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I have noticed there are some profiling source code under arch/arm/kernel:

perf_event.c 
perf_event_cpu.c 
perf_event_v6.c 
perf_event_v7.c 
perf_event_xscale.c

I can't understand the hierarchy of those files and how can I use them? can I assume they are always exists and use them in a kernel module? my kernel module runs on Cortex-A7 or Cortex-A15 cores.

There seems to be a lot of very useful things under /arch/arm/kernel/ directory but no documentation about the capabilities ? how comes ?

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Can you instead use the perf userspace tool which is popular on x86-style targets? Or do you actually need access to perfcounters from the kernel? –  Brian Cain Sep 6 '13 at 17:16
    
I need both, I have one user space application on Android platform and a kernel module I write which I can't use perf with it. –  0x90 Sep 6 '13 at 17:28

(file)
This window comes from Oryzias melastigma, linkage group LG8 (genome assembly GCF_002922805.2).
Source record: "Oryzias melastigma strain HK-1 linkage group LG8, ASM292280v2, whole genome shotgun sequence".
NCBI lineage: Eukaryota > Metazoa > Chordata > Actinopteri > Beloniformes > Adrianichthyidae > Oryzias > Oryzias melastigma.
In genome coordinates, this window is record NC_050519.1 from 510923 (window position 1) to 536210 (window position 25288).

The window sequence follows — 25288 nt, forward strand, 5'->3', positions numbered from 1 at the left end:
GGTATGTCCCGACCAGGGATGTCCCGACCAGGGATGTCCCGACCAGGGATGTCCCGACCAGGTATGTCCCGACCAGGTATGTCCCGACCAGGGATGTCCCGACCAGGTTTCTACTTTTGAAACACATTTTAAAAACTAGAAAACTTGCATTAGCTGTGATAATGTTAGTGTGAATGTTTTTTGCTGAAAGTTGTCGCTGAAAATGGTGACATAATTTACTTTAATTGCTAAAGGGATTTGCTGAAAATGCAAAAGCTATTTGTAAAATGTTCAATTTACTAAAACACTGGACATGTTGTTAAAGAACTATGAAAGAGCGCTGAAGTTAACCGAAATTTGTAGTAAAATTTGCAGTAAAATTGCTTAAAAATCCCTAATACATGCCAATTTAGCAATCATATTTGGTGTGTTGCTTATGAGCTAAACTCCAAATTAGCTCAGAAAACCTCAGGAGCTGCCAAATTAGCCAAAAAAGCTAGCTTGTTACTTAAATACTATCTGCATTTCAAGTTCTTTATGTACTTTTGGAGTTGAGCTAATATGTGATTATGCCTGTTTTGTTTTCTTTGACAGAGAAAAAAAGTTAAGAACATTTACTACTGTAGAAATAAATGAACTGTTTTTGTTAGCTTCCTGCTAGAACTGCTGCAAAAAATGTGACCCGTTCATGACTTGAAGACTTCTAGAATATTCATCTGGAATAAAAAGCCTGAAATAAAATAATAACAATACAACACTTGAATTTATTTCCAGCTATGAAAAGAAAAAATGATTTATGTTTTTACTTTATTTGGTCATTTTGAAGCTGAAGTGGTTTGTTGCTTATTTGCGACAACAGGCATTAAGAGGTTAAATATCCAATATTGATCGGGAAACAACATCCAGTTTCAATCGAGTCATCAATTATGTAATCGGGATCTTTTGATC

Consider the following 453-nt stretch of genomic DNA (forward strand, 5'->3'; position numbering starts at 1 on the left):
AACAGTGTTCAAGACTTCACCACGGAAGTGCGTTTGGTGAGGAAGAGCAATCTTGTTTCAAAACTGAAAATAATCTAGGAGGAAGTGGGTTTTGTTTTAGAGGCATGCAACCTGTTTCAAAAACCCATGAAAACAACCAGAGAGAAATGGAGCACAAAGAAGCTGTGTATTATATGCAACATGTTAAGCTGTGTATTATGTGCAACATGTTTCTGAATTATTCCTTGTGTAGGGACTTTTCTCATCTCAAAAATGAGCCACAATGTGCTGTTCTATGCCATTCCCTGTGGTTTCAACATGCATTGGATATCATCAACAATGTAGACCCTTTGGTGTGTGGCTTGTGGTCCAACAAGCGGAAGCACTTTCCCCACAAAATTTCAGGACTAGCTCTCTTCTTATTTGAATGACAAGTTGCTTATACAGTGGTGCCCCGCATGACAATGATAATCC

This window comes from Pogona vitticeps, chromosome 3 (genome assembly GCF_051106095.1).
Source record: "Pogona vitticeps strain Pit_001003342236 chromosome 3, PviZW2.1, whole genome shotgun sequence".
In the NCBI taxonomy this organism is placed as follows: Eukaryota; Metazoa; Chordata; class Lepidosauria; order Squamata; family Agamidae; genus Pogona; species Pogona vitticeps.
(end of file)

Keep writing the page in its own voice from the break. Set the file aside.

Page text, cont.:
What does it mean that you can't "use perf with it"? The code in your module will get sampled when it executes. Do you need this feature you describe as a development tool occasionally or do you intend that your module should be able to interact with the perfcounters as a part of its normal operation? –  Brian Cain Sep 6 '13 at 17:29
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perf_event_v7.c is for the Cortex series afaik. The perf_event.c and perf_event_cpu.c are probably infra-structure things. The other two files are for different CPUs (ARM11, XScale). Maybe you guessed that already? The ARMV7 manual has information in a chapter about the registers. I think you need this for your bare metal part. –  artless noise Sep 6 '13 at 18:56
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I am guessing what you want. Mats already did a good job of answering the question as it stands. Try to search SO for arm+pmu. There are good hits. Work through it and find some registers that you need more of a comment on. This and this also look helpful. –  artless noise Sep 6 '13 at 20:12

1 Answer 1

The functionality in the perf_* files is used by/provided for tools like oprofile and perf tools.

And no, they are not ALWAYS available, as there is a config option (CONFIG_PERF_EVENTS) to enable/disable performance measurements.

The functionality is not really meant to be used from another driver. I'm pretty sure that will "upset" any user of oprofile or perf.

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